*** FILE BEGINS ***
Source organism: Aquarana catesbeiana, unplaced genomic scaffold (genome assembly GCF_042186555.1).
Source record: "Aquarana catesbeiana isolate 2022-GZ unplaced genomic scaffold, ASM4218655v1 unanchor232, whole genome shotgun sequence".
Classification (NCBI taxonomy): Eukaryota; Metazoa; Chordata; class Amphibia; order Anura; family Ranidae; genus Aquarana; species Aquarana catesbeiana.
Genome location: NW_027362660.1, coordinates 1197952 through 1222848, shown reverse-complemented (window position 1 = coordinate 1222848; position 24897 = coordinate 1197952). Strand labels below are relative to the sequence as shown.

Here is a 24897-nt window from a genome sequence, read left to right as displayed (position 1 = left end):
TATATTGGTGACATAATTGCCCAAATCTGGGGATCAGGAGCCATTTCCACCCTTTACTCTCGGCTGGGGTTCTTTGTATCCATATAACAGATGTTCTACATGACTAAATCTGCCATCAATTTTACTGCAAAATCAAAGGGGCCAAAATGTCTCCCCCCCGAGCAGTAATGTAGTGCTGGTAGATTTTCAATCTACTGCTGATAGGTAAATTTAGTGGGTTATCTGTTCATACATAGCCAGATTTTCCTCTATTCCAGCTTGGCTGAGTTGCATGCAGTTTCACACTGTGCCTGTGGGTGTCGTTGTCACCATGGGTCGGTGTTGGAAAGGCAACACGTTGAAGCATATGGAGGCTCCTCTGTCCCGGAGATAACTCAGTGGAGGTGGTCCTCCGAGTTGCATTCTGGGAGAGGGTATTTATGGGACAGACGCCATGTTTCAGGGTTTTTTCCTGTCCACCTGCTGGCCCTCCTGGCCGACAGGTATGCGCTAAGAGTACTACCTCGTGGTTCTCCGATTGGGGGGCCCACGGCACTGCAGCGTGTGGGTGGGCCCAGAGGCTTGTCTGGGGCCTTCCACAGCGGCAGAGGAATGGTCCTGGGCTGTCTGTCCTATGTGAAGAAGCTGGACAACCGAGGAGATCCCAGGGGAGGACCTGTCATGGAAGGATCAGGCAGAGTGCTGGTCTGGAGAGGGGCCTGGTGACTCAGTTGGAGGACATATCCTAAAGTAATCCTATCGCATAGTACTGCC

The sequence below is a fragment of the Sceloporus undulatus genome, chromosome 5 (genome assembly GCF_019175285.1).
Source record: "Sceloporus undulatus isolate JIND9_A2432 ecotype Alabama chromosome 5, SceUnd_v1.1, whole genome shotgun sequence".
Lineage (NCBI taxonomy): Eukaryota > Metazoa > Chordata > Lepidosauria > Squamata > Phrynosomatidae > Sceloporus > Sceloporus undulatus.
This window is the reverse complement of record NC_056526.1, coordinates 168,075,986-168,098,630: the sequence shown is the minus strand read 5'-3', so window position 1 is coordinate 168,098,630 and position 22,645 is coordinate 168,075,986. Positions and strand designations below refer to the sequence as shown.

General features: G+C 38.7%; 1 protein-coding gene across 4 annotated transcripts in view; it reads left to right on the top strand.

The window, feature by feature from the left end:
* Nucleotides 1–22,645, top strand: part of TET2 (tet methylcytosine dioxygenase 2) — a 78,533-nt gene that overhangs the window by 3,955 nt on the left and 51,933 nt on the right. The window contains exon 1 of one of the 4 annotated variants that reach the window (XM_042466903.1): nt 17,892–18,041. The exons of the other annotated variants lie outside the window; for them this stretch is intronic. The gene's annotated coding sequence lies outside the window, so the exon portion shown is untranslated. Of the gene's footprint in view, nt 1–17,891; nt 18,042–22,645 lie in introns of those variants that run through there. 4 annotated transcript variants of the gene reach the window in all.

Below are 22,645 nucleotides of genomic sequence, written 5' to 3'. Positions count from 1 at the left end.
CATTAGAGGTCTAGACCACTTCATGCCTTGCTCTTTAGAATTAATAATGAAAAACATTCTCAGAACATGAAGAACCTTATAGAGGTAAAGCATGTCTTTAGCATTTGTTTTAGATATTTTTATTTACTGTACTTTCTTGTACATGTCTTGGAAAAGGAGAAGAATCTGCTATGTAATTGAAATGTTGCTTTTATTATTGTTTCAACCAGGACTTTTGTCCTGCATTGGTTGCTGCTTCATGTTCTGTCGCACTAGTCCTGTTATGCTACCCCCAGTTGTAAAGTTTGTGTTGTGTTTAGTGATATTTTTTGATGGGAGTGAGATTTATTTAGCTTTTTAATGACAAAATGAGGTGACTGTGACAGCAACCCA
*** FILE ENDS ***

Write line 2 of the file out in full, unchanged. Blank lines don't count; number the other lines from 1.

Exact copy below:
Source record: "Aquarana catesbeiana isolate 2022-GZ unplaced genomic scaffold, ASM4218655v1 unanchor232, whole genome shotgun sequence".